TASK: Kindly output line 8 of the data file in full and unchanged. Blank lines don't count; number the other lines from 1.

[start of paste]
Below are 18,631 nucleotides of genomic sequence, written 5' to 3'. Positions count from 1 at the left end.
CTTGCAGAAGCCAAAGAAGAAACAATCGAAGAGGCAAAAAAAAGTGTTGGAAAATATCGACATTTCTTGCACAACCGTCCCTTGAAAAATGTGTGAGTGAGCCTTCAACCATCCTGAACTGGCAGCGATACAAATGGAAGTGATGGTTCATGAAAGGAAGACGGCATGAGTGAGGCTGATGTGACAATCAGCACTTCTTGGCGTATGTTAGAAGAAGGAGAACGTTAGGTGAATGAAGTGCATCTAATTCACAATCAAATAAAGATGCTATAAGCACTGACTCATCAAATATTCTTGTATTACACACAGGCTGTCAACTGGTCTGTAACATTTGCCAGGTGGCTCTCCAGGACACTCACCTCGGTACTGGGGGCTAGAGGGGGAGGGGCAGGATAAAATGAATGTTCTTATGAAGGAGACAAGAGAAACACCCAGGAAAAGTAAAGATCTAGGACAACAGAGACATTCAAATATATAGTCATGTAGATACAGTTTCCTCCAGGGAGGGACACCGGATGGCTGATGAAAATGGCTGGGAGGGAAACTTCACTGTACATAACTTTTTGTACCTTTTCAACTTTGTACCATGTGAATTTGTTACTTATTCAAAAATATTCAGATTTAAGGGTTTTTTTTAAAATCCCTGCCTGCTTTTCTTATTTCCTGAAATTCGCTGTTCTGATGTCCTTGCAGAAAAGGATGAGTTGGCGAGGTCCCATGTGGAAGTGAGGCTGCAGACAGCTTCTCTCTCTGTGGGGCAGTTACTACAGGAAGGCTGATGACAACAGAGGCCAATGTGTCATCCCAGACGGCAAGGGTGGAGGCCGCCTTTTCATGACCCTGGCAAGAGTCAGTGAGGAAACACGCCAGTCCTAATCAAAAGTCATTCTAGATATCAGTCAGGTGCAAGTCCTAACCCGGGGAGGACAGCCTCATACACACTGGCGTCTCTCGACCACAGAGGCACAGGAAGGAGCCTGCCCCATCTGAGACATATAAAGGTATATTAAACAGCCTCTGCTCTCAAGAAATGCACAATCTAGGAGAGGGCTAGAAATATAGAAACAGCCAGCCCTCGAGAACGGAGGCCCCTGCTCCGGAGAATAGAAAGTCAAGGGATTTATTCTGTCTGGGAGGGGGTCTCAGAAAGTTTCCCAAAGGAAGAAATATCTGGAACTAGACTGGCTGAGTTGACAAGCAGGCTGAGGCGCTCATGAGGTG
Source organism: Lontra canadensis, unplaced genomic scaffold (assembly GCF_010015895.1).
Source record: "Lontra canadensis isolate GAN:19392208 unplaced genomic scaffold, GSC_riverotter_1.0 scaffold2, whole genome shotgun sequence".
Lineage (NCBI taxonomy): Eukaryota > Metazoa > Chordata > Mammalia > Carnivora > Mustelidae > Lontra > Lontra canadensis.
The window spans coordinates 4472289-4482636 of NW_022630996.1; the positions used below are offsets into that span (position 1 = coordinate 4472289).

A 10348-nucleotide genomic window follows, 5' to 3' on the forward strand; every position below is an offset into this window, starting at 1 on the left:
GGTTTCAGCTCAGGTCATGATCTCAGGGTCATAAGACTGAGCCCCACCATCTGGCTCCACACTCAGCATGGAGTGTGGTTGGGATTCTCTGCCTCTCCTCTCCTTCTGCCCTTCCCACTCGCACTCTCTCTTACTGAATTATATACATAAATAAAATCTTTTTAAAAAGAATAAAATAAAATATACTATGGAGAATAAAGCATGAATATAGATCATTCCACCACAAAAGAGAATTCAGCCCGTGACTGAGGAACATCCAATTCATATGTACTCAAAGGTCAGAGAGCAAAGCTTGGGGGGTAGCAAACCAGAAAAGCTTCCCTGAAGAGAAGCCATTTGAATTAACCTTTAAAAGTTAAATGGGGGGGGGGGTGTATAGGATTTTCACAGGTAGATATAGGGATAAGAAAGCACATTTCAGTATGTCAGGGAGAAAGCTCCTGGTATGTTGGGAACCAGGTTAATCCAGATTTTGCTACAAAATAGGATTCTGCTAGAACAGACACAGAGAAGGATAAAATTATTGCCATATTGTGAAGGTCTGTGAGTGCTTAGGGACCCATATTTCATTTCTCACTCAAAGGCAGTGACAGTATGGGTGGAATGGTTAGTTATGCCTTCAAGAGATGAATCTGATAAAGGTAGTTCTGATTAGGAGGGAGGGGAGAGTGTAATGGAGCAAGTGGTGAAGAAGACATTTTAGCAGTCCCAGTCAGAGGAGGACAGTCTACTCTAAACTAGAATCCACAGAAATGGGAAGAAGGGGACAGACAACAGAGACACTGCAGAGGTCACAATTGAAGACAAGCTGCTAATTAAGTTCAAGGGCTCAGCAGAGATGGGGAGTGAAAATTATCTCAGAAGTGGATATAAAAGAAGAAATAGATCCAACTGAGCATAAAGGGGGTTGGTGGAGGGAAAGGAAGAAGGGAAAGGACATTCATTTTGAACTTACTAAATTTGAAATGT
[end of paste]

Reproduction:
GGTTTCAGCTCAGGTCATGATCTCAGGGTCATAAGACTGAGCCCCACCATCTGGCTCCACACTCAGCATGGAGTGTGGTTGGGATTCTCTGCCTCTCCTCTCCTTCTGCCCTTCCCACTCGCACTCTCTCTTACTGAATTATATACATAAATAAAATCTTTTTAAAAAGAATAAAATAAAATATACTATGGAGAATAAAGCATGAATATAGATCATTCCACCACAAAAGAGAATTCAGCCCGTGACTGAGGAACATCCAATTCATATGTACTCAAAGGTCAGAGAGCAAAGCTTGGGGGGTAGCAAACCAGAAAAGCTTCCCTGAAGAGAAGCCATTTGAATTAACCTTTAAAAGTTAAATGGGGGGGGGGGTGTATAGGATTTTCACAGGTAGATATAGGGATAAGAAAGCACATTTCAGTATGTCAGGGAGAAAGCTCCTGGTATGTTGGGAACCAGGTTAATCCAGATTTTGCTACAAAATAGGATTCTGCTAGAACAGACACAGAGAAGGATAAAATTATTGCCATATTGTGAAGGTCTGTGAGTGCTTAGGGACCCATATTTCATTTCTCACTCAAAGGCAGTGACAGTATGGGTGGAATGGTTAGTTATGCCTTCAAGAGATGAATCTGATAAAGGTAGTTCTGATTAGGAGGGAGGGGAGAGTGTAATGGAGCAAGTGGTGAAGAAGACATTTTAGCAGTCCCAGTCAGAGGAGGACAGTCTACTCTAAACTAGAATCCACAGAAATGGGAAGAAGGGGACAGACAACAGAGACACTGCAGAGGTCACAATTGAAGACAAGCTGCTAATTAAGTTCAAGGGCTCAGCAGAGATGGGGAGTGAAAATTATCTCAGAAGTGGATATAAAAGAAGAAATAGATCCAACTGAGCATAAAGGGGGTTGGTGGAGGGAAAGGAAGAAGGGAAAGGACATTCATTTTGAACTTACTAAATTTGAAATGT